- Loss control: Reduction of the payment made by the insurance company.
- A very immediate benefit is the possibility of using mobile health services in order to reduce the cost of a great number of services, which is currently being paid by the company. The main lever is the mobile health services.
- Access to the preferred network becomes an important element in guiding the behaviour of the insured and it is the key to a health insurance company’s profitability. This is the concrete way for the insurer to make its role from ‘payer’ to ‘health pivot’; this benefit instead requires progressive work in order to exploit its potential.
- Medium/long-term benefit – still in need of research and a more mature technology – which uses the wellness module and the mobile health services with a preventive approach in order to be able to act before the patient develops a health-related problem.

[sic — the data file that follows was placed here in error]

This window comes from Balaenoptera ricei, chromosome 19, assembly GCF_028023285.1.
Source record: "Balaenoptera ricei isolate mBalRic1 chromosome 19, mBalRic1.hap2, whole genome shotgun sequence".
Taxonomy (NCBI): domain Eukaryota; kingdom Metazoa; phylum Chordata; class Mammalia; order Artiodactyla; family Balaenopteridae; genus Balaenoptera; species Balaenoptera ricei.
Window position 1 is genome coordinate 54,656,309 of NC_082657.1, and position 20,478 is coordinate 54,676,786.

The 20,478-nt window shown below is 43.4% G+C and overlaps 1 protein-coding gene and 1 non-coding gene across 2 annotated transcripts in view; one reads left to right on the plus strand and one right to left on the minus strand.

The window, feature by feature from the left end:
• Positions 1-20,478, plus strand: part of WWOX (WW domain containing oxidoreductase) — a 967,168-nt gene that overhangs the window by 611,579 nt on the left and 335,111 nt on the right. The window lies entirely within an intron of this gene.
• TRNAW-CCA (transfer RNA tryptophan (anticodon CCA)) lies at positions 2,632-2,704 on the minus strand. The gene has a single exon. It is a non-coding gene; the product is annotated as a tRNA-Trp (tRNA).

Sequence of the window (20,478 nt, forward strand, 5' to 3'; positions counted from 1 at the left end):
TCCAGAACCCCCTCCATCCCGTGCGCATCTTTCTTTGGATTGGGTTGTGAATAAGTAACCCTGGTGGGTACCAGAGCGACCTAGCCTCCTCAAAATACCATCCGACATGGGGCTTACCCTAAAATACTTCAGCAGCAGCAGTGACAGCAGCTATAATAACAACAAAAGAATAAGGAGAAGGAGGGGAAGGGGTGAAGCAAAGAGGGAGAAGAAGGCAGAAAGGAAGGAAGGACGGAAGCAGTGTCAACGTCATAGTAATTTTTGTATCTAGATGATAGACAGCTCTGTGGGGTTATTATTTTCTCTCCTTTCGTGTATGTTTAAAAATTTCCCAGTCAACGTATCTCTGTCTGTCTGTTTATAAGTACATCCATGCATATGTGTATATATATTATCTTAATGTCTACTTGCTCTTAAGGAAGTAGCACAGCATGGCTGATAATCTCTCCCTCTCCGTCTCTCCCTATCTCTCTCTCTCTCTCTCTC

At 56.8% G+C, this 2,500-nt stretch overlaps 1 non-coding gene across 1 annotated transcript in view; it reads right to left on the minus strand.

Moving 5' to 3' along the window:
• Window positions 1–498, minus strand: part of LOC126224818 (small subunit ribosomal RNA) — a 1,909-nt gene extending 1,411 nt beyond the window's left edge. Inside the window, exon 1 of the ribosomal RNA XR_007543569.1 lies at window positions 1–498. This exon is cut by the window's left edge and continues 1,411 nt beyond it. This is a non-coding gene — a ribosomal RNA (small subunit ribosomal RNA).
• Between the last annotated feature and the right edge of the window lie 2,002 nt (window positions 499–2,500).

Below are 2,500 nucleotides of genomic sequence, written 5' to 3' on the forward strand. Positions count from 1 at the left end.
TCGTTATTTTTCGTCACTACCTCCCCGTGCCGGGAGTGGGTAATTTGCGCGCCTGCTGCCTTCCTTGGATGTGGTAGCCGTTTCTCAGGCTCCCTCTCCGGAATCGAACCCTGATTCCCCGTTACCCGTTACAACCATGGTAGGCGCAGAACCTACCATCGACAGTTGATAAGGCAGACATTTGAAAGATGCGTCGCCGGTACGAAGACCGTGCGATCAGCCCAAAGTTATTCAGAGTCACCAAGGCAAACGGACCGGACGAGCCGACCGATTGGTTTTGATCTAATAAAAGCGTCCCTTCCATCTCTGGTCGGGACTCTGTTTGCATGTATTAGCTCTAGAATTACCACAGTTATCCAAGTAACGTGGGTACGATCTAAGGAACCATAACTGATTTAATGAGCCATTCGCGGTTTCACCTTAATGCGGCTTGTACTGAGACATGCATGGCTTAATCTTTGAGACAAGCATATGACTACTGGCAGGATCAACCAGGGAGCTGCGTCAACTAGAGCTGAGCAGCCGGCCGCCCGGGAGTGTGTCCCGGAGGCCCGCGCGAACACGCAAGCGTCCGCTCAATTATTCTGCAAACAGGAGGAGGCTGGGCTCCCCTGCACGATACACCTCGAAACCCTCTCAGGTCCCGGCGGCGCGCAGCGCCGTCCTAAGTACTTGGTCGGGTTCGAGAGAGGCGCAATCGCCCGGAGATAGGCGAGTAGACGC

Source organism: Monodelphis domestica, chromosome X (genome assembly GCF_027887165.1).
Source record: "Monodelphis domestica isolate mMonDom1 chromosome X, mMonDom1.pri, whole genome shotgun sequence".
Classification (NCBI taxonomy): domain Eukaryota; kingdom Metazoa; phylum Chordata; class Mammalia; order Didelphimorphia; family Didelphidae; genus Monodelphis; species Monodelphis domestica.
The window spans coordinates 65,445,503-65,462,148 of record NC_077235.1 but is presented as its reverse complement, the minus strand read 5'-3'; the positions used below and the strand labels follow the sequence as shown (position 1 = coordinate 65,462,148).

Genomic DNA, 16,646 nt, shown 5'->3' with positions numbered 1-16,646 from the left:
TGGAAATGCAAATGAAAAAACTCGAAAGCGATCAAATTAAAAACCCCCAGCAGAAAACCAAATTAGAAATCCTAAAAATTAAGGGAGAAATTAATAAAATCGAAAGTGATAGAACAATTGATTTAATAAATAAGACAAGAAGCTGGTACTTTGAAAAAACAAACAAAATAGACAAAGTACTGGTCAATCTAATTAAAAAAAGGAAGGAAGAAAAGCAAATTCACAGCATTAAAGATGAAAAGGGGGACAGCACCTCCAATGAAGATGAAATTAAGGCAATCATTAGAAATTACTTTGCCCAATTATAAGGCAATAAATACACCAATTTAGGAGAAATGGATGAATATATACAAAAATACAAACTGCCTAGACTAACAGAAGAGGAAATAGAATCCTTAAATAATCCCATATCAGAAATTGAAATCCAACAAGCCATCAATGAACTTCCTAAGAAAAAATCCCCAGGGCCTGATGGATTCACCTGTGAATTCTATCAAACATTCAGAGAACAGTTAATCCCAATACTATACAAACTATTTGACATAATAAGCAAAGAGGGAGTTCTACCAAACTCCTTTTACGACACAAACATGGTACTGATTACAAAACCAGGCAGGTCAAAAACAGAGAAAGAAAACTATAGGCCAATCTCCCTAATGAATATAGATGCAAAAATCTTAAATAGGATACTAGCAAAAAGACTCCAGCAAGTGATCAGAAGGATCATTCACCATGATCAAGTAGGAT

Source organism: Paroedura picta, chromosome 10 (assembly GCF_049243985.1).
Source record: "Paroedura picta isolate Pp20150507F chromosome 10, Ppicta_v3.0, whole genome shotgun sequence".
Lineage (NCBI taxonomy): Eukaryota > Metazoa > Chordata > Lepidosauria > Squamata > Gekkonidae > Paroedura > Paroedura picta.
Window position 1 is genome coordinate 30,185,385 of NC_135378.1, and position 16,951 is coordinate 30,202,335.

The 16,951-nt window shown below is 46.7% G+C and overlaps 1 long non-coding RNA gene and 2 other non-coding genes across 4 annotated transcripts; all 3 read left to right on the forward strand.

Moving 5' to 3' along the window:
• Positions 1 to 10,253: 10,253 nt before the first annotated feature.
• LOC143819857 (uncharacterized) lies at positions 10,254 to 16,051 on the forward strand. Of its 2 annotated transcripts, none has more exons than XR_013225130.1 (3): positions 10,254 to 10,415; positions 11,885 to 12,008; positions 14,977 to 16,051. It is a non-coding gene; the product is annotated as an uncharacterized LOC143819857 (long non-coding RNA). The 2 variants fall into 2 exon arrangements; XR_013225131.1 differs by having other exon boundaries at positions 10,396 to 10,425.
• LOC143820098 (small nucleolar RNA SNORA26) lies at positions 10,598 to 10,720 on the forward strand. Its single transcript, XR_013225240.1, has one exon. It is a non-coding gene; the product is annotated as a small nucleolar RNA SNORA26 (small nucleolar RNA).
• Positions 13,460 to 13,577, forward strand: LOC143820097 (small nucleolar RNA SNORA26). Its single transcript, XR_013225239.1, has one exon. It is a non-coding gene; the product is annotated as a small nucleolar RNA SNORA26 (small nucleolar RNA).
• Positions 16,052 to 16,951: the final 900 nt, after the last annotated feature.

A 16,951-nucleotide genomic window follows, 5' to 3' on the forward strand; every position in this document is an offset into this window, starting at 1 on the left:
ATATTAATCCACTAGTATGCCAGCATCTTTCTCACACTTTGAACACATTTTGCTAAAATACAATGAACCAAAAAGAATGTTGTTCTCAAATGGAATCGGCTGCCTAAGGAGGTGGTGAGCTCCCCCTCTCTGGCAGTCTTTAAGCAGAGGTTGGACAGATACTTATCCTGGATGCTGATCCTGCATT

- Risk-based pricing: Here, I foresee a long way ahead which requires the construction of an integrated database made out of the three modules, putting together technical data (paid claims) and CRM data provided by the insurance company, in order to progressively build ever more efficient risk models that can allow, in the mid-term, to define important rewards and at the end a risk-based pricing.
The way to quickly turn these ideas into reality and disrupt health insurance market is a smartphone app – designed to deliver the value proposition described above with an integrated customer experience – and a state-of-the-art platform able to gather, store and manage all the data. The best source of knowledge and inspiration in creating the process and the platform itself is the telematics motor insurance. Motor insurance is some years ahead of the health insurance business and can provide some great examples of how to structure a successful process and how to exploit the value of data gathered along the insurance value chain.
The author is the Founder and Managing Director of Business Support Spa, a Strategy Consulting & Financial Advisory ’boutique’ which focuses on SMEs in Italy.